Build Your Online Reputation

When you link relevant articles you’ve published to each other, you’re allowing your visitors to keep on consuming your content while learning more about the topic they’re interested in.


Eventually, Google will take notice and equate this to the quality of the content you’re publishing. As a result, Google will reward you with higher search rankings, especially when those websites linking back to your website are considered reputable authorities within your industry.

Chapter 2

Link Building Challenges

Link building sounds easy at first. That is until you start doing it.


This section will teach you the common link building challenges that businesses across all sectors need to overcome.


To grow your business, you’ll need to be able to automate your workflows, delegate tasks, and even outsource specific processes.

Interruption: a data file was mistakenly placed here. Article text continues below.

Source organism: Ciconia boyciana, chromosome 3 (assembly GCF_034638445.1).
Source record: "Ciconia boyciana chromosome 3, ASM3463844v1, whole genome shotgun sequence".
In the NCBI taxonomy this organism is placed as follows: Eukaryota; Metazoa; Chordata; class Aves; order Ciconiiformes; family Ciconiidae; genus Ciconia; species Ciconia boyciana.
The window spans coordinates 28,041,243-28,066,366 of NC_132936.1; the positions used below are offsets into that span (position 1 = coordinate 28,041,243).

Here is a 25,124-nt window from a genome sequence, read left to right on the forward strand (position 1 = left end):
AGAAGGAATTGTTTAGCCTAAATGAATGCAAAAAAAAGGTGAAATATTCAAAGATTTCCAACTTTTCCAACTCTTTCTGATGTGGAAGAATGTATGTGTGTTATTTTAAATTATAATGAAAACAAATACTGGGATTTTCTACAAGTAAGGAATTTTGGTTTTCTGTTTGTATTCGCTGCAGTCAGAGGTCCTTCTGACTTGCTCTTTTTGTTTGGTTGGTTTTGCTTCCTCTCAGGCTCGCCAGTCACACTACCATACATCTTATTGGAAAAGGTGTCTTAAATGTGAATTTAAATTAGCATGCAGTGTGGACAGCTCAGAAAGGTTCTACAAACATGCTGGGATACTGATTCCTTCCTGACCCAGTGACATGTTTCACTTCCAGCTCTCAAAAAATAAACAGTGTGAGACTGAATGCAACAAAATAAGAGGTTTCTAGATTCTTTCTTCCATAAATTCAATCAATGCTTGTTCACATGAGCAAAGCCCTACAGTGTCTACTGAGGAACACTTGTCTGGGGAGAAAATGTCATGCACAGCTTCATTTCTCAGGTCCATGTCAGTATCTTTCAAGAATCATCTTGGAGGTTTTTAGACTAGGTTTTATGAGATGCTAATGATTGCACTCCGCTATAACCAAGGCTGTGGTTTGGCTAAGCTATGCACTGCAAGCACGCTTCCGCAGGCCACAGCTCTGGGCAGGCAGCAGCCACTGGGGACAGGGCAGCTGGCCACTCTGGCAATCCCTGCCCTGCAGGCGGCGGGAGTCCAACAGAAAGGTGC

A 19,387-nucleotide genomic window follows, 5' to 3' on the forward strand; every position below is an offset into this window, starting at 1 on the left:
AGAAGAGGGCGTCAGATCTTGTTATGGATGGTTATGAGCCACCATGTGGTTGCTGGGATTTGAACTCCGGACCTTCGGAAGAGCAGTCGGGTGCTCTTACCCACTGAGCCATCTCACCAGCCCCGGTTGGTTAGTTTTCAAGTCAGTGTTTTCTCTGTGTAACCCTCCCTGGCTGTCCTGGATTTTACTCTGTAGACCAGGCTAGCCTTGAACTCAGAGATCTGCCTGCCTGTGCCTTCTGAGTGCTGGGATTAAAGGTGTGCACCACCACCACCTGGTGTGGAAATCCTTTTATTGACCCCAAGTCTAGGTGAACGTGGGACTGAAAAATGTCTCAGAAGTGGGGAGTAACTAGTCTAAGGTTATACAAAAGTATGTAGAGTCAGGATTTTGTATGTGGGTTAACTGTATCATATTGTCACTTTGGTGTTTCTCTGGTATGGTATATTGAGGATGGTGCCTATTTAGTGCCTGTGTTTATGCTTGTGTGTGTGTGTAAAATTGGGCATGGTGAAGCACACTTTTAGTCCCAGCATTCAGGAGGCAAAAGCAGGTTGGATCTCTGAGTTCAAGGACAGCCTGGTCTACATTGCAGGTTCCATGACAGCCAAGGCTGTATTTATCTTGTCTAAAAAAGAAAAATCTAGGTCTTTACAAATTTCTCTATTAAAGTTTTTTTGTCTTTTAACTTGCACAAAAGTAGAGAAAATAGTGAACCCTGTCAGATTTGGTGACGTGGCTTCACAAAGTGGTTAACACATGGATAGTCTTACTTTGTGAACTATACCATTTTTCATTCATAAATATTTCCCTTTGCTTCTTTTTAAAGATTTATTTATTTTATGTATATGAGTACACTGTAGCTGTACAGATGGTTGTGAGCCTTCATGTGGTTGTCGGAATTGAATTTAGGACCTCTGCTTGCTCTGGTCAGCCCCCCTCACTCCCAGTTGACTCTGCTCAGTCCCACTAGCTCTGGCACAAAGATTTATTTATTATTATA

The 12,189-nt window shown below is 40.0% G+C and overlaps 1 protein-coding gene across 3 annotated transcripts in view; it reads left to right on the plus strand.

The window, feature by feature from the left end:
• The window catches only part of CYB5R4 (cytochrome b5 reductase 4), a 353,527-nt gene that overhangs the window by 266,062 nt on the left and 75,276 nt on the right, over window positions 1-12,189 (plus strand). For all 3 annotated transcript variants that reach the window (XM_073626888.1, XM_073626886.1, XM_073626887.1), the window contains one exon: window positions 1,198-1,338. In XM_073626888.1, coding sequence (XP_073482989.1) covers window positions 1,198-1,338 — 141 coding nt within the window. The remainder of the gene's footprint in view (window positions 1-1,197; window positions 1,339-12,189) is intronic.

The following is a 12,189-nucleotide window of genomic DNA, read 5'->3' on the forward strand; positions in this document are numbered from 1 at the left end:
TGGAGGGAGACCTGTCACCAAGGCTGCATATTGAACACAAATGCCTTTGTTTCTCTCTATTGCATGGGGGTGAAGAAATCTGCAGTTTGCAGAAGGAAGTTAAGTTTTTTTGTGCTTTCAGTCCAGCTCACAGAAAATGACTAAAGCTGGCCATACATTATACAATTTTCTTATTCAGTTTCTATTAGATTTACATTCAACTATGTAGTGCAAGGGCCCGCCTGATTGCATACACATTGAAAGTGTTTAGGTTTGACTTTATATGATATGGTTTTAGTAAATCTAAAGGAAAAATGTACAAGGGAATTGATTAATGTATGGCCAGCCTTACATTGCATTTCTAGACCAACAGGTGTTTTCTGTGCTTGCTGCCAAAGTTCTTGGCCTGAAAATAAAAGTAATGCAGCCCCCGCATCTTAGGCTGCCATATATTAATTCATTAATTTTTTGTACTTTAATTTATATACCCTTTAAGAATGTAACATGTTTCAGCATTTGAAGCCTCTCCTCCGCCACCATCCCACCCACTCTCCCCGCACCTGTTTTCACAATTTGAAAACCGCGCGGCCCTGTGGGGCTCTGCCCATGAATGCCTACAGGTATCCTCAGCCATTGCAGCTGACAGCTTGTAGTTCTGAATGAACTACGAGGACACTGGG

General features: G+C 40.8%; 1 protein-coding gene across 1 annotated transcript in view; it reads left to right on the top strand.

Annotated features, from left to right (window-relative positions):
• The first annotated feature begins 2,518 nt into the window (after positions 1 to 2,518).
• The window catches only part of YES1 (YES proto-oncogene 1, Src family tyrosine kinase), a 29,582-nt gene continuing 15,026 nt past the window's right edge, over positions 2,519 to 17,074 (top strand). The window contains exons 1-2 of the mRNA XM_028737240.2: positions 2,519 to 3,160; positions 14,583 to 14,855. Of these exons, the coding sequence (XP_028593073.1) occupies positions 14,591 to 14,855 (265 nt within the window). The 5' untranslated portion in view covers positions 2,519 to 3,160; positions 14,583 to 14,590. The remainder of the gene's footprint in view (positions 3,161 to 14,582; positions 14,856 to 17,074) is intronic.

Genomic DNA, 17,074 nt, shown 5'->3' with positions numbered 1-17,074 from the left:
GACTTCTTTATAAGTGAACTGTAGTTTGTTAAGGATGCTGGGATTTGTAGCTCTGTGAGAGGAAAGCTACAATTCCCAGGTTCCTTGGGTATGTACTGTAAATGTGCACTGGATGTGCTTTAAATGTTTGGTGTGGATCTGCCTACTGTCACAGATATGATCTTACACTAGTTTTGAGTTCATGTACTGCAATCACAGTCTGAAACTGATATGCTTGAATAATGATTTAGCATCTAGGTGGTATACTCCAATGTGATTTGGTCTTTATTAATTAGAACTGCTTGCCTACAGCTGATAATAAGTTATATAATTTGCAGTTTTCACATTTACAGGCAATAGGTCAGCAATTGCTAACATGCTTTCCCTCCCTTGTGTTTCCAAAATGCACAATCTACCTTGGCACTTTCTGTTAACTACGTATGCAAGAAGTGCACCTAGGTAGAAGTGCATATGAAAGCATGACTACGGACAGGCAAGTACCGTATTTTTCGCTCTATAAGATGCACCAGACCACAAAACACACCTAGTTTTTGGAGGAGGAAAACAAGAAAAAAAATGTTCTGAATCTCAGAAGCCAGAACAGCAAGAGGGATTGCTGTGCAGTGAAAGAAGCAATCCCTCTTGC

Unfortunately, you can’t do any of these with link building, especially when building backlinks to your website.


The reason: Google puts more emphasis on the quality of the backlinks your content’s getting over the quantity. Neil Patel and his team discovered this when they tested the effects one backlink from a high domain authority website will have on a website’s search rankings.

Of course, these authoritative websites won’t just link to any content they find online. For them, only content oozing with substance and packed with helpful information will do. 

Changes in Google’s Algorithm

Many of the recent Google Algorithm updates have significantly changed many of the SEO best practices you’ve grown accustomed to using, including your link building strategy.


A perfect example of this was when Google released two new link attributes in 2019 for external links included in guest posts and sponsored posts.


Although these new link attributes aren’t as harsh as the “no follow” link attribute, it does give Google the final say on whether or not it’ll consider your backlink in a specific guest post when they rank your website.

Proving Your Link Building Strategy ROI